Saturday, May 17, 2008

Right Side or Left Side? It Can Make a Difference.

Back in the late 80s, I was traveling from Los Angeles to Portland, Oregon, on the Coast Starlight. It was my first trip on that Amtrak train and I enjoyed the ride thoroughly, especially running through the hills north of LA and the frequent views of the Pacific Ocean.

I awoke early the next morning, rose up on an elbow and peered out the window of my roomette on the left side of the train just in time to see Mount Shasta come into view. The snow-capped peak was sparkling in the morning sun and framed against a clear blue sky. Wow! (You can actually see the train tracks in this photo.)

Later that morning, however, the train seemed to be plodding along and there was nothing to look at but an endless wall of rock and brush, a gray-green blur passing just outside my window. It seemed to go on forever, so I finally decided to walk back to the lounge car to break up the monotony.

When I got there, the car was full of passengers, all crowding together to soak in the view out the other side of the train: incredible vistas of mountains and lakes and valleys which we had been passing through for the past hour. I had missed it all.

Today's tip on train travel: When you board, ask one of the conductors when you’ll be getting to the best scenery and which side of the train will it be on.

After all, the reason you’re on the train is to relax and to see this amazing country. Why miss any of it?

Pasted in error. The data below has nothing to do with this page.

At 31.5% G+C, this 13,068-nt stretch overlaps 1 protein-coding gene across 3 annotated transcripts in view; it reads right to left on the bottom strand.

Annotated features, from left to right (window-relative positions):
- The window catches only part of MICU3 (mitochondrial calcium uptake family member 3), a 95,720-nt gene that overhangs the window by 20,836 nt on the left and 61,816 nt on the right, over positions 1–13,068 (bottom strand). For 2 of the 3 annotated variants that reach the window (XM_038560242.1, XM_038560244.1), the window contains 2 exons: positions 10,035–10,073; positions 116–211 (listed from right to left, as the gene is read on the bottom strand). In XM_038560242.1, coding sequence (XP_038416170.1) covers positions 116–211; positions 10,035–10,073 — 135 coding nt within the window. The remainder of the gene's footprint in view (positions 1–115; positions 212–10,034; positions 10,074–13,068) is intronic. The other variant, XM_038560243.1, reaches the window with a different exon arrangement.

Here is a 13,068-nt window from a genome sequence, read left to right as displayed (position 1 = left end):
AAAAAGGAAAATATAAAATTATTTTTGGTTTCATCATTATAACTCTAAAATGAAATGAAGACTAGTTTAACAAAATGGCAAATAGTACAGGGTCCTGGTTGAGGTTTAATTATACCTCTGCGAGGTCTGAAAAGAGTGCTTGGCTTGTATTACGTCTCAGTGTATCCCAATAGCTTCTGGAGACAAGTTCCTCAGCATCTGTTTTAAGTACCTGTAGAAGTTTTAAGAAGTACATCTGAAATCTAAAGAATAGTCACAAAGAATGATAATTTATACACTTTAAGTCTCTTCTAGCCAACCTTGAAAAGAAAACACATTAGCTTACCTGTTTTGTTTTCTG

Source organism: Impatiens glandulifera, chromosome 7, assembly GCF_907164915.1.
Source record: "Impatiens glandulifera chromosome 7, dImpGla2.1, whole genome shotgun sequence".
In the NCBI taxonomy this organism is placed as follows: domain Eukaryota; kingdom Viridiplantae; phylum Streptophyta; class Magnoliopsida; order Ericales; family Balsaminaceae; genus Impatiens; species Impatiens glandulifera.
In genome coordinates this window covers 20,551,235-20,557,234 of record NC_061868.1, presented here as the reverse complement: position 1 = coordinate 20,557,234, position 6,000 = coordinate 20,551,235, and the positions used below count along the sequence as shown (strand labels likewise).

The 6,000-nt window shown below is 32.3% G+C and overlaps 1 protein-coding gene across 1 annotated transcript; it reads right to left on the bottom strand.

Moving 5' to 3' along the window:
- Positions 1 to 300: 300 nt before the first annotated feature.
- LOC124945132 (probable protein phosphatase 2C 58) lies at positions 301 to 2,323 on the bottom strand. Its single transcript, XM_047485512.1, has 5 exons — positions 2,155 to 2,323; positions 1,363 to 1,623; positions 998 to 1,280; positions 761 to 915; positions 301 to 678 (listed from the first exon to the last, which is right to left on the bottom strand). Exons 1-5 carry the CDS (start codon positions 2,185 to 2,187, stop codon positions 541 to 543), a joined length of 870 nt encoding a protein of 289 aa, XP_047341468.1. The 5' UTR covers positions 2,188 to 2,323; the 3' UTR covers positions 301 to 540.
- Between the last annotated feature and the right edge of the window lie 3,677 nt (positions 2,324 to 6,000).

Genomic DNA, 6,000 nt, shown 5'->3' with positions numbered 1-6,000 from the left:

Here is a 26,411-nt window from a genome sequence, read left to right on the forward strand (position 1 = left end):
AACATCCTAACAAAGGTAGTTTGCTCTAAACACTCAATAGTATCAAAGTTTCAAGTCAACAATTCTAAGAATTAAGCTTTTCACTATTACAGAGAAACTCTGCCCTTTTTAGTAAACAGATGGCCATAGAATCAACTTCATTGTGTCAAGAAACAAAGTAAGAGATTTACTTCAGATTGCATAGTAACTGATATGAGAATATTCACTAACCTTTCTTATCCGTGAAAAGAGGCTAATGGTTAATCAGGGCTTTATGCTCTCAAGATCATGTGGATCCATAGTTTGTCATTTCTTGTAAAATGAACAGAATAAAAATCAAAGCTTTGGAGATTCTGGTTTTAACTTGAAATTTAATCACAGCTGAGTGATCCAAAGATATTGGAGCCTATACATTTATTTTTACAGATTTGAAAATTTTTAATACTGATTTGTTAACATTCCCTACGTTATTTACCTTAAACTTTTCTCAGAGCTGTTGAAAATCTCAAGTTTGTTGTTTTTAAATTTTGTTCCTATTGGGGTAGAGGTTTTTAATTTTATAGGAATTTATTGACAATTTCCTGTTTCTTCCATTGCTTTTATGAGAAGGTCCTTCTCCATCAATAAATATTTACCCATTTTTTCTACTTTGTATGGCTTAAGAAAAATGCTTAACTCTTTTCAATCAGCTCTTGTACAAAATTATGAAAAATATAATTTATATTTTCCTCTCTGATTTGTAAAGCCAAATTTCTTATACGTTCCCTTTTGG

Waldron Faulkner said...

Northeast corridor riders, especially between Boston and New York, know quite well that you always want to sit on the east-facing side (the right when headed north, the left when headed south). You get beautiful views of the ocean and pretty New England harbors. It's far better.

Same applies to the New York to DC route, but for different reasons. It's not as scenic but it's very interesting. You get to see parts of town you don't normally get to see. Baltimore, Philly, and the towns near New York in Jersey. More of that on the east-facing side, for whatever, than the west-facing side.

JIM LOOMIS said...

Same thing is true of many other Amtrak routes. Sit on the left side of the California Zephyr out of Denver, for example. You'll head up into the Rockies and through the Moffat Tunnel and the Colorado River will be out there on the left side for well over 100 miles. You certainly don't want to miss all those rafters mooning the train!

Mike said...

...and try to book your trip on the nights when the moon is full or nearly so. The U.S. is stunning by moonlight.